Health insurance and medical costs continue to rise. For working families, the average employee health insurance premium has increased more than 40% over the past decade, reaching $22,463 in 2022.1 It’s no wonder that 60% of benefits leaders told HealthEquity that benefits cost containment is their top concern.
As employers search for coverage options and ways to mitigate climbing healthcare costs, one strategy has remained prevalent: offering a Health Savings Account (HSA)-qualified health plan. These group health plans typically have lower premiums (an average of $21,136 for family coverage in 2022) and afford a way for employees to begin building greater health savings. In fact, 74% of employers surveyed by HealthEquity now offer these health insurance plans to their workers.
Businesses can face barriers to HSA plan adoption
Even with the high number of businesses offering HSA plans to workers, benefits leaders say they’re facing a significant obstacle in realizing the full value of an HSA plan. Just 40% of employees are enrolling, leaving plenty of healthcare cost savings on the table for both employers and employees.
Practical ways to encourage employees to sign up for your HSA
If containing benefits costs and supporting employee financial wellbeing are priorities for your organization, boosting HSA enrollment could be an important way to realize your healthcare benefits goals. Here are three strategies to help you get there.
1. Rename your HSA plan to convey more value to employees
HSAs were created in 2003 through congressional legislation, which requires people to be covered by a “high-deductible health plan” (HDHP) before they can open and contribute to an HSA. The federal government and the Internal Revenue Service (IRS) continue to use HDHP terminology to refer to HSA-qualified plans. The benefits industry has also largely adopted this language in its offerings.
But that language can be off-putting to employees considering signing up for health insurance. High deductibles are rarely seen as a desirable trait in health insurance coverage, and by putting the emphasis on the deductible—rather than the savings potential of the HSA—employers may deter individuals who would be a good fit for the group health plan.
Employers who echo HDHP language also risk conveying incorrect notions about HSA plans.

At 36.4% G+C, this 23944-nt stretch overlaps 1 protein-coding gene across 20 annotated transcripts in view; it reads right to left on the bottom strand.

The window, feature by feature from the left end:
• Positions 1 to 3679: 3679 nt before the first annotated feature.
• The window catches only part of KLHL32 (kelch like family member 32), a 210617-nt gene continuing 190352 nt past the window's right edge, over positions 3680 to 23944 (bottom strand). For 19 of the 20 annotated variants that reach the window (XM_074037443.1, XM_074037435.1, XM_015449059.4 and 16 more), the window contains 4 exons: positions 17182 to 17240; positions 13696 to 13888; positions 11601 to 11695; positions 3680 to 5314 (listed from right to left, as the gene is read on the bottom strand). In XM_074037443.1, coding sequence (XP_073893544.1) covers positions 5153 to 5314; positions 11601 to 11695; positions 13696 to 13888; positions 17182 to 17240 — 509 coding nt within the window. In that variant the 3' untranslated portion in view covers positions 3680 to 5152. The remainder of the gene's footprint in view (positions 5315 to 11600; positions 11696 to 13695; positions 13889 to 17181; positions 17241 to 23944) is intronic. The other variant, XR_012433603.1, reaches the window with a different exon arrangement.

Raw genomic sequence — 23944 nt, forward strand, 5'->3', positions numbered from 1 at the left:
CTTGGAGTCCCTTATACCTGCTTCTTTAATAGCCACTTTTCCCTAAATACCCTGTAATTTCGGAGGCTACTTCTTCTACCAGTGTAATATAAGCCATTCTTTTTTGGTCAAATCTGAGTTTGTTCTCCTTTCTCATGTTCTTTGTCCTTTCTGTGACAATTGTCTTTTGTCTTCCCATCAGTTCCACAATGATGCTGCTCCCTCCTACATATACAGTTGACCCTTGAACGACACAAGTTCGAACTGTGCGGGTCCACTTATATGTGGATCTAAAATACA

Many people assume the deductibles associated with these group health plans are significantly higher than those of other health insurance plans, but careful review may reveal only a marginal difference. HSA plans also cover 100% of a person’s preventive care, so deductible figures may not be a concern for those looking to get basic medical needs met.
Many innovative employers are removing this potential barrier by renaming their HSA plans. These names put the focus on access to HSAs rather than the health plan’s deductible. Employers have told HealthEquity this shift helps employees “make the connection” between the health insurance plan choice and their own financial wellbeing, potentially boosting enrollment rates.
Some plan names that have had success include:
• HSA Saver Health Plan
• HSA 1000 Health Plan
• HSA Premium Plan
These value-focused names showcase the HSA benefit as the highlight of the group health plan, with supporting language that conveys savings, health, and quality.
The most successful companies also invest time into employee education, helping their people understand how their HSA plan works and how it can fit into their lifestyle in a positive way. That way, when open enrollment rolls around, employees see and understand the value of an HSA plan—and that value is consistent with the health insurance plan name.
2. Optimize your HSA contribution strategy
Employers can also boost the value of their HSA benefit by offering contributions. Many companies already do this—in fact, four out of five benefits leaders surveyed by HealthEquity said they contribute to employees’ HSAs in some way.
The vast majority of these employers (68%) offer seeded contributions. Another 12% offer a match, either in combination with a seed or alone. This is a great start, but employers can always level up the value of their benefit by restructuring their HSA contribution strategy.
Given that many employers already seed employees’ HSAs, optimizing this contribution strategy can be a good way to start. Employers can do so by making changes to when they release these funds. Up-front contribution at the beginning of the year is a great way to lessen employee anxiety over signing up for an HSA—that way, they have access to funds immediately for any pre-deductible medical costs. If this isn’t possible, funding on a quarterly or monthly basis can provide some of the same effect.